The right to disconnect from work
- April 6, 2021
- Jonathan Earl
- Comments Off on The right to disconnect from work
Last week Tánaiste Leo Varadkar has signed a new code of practice which gives people the right to disconnect from work and not answer calls or emails outside of working hours.
People now have a right to not have to work outside of normal hours and colleagues shouldn’t routinely contact them at that time.
The Code refers to employers creating a culture of good work/life balance and breaking policy whereby people feel obliged to respond to messages out of hours. Crucially, the Code refers to a “right to maintain clear boundaries between work and leisure time”.
The new code of practice takes immediate effect and was signed at the end of the first quarter, on March 31st. It follows a public consultation and several months of public debate.
The code defines the right to disconnect as having three main elements:
- a right not to work routinely outside of normal working hours;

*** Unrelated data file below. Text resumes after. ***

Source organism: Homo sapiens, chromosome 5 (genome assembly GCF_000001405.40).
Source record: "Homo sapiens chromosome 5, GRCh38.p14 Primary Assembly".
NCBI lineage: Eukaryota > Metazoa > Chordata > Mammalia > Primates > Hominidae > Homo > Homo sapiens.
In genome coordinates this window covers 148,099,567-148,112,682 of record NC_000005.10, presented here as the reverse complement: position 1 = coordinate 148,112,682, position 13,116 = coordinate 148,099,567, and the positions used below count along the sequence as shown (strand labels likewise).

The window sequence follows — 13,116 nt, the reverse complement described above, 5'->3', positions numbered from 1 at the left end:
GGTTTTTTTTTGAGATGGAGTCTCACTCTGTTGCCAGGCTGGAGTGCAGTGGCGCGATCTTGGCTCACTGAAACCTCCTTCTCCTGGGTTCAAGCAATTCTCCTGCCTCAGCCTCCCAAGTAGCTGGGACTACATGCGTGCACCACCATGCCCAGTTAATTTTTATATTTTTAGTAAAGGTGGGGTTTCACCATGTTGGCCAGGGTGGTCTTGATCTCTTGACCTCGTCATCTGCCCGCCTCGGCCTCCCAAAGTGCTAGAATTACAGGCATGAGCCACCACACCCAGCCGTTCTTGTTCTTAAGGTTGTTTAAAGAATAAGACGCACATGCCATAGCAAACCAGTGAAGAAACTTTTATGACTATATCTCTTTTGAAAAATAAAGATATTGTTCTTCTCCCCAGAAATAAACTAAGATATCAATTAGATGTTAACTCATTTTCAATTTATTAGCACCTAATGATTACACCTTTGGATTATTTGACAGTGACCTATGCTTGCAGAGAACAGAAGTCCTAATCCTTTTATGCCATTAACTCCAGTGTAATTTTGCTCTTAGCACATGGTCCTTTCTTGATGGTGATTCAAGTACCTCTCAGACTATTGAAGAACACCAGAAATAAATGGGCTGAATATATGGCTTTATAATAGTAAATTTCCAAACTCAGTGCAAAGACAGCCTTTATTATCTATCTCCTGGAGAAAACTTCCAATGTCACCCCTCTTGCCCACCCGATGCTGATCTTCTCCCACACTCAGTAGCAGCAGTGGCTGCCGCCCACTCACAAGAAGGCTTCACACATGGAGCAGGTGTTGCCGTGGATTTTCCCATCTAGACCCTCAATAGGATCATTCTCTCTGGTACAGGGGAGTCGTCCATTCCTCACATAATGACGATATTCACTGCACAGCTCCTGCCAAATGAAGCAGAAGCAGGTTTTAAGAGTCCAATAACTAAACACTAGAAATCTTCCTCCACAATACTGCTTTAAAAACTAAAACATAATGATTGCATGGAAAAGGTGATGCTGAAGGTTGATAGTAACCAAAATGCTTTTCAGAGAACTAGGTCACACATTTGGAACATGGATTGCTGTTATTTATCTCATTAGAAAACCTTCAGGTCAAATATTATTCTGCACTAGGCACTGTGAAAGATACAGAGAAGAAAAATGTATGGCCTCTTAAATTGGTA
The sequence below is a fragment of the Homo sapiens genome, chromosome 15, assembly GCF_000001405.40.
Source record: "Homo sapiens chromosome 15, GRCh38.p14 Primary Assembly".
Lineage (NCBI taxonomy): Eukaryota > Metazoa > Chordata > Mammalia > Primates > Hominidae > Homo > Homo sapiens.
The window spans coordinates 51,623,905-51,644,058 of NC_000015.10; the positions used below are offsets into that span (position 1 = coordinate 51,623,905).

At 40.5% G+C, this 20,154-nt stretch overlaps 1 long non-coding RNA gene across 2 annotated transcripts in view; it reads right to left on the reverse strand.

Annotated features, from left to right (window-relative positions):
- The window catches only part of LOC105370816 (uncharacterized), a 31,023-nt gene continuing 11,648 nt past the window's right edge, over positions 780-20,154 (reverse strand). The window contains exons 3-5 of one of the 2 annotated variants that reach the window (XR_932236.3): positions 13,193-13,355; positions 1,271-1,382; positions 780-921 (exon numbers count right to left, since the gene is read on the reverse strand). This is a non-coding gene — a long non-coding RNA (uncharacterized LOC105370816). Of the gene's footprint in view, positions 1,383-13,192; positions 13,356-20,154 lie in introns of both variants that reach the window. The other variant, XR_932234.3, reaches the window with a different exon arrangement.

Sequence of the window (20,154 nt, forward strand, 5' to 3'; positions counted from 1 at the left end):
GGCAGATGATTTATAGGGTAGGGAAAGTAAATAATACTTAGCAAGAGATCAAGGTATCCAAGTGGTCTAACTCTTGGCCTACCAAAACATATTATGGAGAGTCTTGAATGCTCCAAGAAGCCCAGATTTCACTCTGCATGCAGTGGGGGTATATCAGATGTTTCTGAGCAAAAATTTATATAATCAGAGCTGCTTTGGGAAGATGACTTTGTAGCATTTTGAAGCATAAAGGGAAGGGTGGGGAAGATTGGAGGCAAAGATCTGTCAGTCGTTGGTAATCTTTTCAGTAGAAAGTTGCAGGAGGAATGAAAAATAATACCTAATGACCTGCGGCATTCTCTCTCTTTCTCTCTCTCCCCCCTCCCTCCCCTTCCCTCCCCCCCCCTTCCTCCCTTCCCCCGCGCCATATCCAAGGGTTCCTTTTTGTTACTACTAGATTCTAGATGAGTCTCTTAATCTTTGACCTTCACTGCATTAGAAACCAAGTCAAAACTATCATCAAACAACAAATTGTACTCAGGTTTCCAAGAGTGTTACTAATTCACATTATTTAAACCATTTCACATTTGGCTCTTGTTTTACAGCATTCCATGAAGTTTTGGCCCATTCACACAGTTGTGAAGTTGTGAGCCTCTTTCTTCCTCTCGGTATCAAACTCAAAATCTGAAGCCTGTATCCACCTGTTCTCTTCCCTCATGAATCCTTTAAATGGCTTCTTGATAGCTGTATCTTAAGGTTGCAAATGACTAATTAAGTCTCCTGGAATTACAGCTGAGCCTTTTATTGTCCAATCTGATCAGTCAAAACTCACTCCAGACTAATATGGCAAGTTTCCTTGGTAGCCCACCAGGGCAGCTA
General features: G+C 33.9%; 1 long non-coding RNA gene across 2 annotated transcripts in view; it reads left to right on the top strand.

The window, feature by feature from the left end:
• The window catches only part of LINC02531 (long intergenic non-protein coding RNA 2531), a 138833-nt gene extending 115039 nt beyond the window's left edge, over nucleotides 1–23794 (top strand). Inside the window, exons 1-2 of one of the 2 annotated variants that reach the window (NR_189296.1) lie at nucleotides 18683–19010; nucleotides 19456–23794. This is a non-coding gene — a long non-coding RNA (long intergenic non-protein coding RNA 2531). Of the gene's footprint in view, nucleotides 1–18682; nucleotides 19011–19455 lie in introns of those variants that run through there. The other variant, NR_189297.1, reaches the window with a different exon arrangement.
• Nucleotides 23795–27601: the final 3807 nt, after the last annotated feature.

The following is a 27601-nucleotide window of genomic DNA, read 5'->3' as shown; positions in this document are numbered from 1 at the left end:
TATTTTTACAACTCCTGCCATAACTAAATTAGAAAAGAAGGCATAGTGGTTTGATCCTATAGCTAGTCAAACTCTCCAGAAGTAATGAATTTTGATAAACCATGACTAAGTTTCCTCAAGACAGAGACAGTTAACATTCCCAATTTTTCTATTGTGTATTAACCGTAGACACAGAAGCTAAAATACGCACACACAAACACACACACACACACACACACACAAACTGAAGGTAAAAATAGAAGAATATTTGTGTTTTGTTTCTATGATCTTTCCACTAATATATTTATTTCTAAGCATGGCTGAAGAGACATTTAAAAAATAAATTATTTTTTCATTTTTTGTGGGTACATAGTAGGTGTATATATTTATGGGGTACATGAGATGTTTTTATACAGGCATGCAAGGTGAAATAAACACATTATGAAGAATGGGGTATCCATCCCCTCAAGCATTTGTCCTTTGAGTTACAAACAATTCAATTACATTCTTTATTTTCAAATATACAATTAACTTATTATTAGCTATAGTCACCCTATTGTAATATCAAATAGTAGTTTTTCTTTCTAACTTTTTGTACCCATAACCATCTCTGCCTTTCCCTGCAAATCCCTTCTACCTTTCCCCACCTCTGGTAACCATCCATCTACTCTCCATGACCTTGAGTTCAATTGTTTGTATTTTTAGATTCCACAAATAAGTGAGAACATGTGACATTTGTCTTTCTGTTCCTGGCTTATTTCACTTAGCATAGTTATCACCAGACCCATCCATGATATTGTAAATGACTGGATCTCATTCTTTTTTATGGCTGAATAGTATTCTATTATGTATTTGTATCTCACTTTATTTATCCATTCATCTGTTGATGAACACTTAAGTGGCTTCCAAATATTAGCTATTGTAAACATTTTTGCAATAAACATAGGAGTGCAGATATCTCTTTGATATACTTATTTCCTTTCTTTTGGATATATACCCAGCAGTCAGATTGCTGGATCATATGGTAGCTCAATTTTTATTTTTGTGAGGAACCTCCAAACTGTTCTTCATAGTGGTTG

- a right not to be penalised for refusing work outside normal working hours; and
- a duty to respect another’s right to disconnect.
Codes of Practice in Ireland are not legally binding of themselves but can be used in evidence against employers in claims for breach of employment rights.
Employment law specialist Valerie Farrell of Nolan Farrell & Goff LLP elaborated, “It is important for employers to take note of this development and ensure they uphold employees right to disconnect by amending their policies and work practices and promoting it within their corporate culture.”
When announcing the new code Mr Varadkar said, “The pandemic has transformed working practices, and many of those changes will be long-lasting. Although much of the impact of the pandemic has been negative, particularly for those who have lost jobs, income or whose businesses have been closed, it also offers an opportunity to make permanent changes for the better, whether that’s working more from home, having more time with the family, or more flexible working hours.
NB – This is a guide for information purposes only and does not constitute legal advice. If you have an issue requiring legal advice, please contact any of the team at Nolan Farrell & Goff LLP, whose numbers can be found on our website www.nfg.ie, or email firstname.lastname@example.org.